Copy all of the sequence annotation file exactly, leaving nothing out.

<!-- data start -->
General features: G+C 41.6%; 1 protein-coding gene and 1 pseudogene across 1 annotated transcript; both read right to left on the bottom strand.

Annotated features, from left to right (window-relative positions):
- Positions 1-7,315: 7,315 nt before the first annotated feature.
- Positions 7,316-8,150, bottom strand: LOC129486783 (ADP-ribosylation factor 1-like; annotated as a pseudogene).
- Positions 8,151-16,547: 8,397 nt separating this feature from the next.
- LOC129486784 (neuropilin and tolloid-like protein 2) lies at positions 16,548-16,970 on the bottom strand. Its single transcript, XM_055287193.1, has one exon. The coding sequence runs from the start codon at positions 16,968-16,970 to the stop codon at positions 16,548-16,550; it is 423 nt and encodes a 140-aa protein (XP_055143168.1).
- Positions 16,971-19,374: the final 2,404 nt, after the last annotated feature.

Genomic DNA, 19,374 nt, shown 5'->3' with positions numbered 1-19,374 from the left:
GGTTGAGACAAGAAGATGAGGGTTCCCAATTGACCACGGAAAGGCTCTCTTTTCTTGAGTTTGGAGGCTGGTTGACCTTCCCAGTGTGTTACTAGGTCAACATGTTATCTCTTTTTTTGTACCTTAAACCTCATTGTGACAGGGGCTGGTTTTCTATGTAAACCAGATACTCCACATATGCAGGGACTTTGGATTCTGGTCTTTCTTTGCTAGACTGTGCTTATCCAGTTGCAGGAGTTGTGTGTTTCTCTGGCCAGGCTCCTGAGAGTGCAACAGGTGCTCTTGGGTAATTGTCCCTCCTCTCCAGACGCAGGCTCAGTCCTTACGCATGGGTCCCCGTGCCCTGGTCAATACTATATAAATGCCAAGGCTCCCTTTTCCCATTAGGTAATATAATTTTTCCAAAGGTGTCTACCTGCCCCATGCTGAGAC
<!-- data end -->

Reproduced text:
General features: G+C 41.6%; 1 protein-coding gene and 1 pseudogene across 1 annotated transcript; both read right to left on the bottom strand.

Annotated features, from left to right (window-relative positions):
- Positions 1-7,315: 7,315 nt before the first annotated feature.
- Positions 7,316-8,150, bottom strand: LOC129486783 (ADP-ribosylation factor 1-like; annotated as a pseudogene).
- Positions 8,151-16,547: 8,397 nt separating this feature from the next.
- LOC129486784 (neuropilin and tolloid-like protein 2) lies at positions 16,548-16,970 on the bottom strand. Its single transcript, XM_055287193.1, has one exon. The coding sequence runs from the start codon at positions 16,968-16,970 to the stop codon at positions 16,548-16,550; it is 423 nt and encodes a 140-aa protein (XP_055143168.1).
- Positions 16,971-19,374: the final 2,404 nt, after the last annotated feature.

Genomic DNA, 19,374 nt, shown 5'->3' with positions numbered 1-19,374 from the left:
GGTTGAGACAAGAAGATGAGGGTTCCCAATTGACCACGGAAAGGCTCTCTTTTCTTGAGTTTGGAGGCTGGTTGACCTTCCCAGTGTGTTACTAGGTCAACATGTTATCTCTTTTTTTGTACCTTAAACCTCATTGTGACAGGGGCTGGTTTTCTATGTAAACCAGATACTCCACATATGCAGGGACTTTGGATTCTGGTCTTTCTTTGCTAGACTGTGCTTATCCAGTTGCAGGAGTTGTGTGTTTCTCTGGCCAGGCTCCTGAGAGTGCAACAGGTGCTCTTGGGTAATTGTCCCTCCTCTCCAGACGCAGGCTCAGTCCTTACGCATGGGTCCCCGTGCCCTGGTCAATACTATATAAATGCCAAGGCTCCCTTTTCCCATTAGGTAATATAATTTTTCCAAAGGTGTCTACCTGCCCCATGCTGAGAC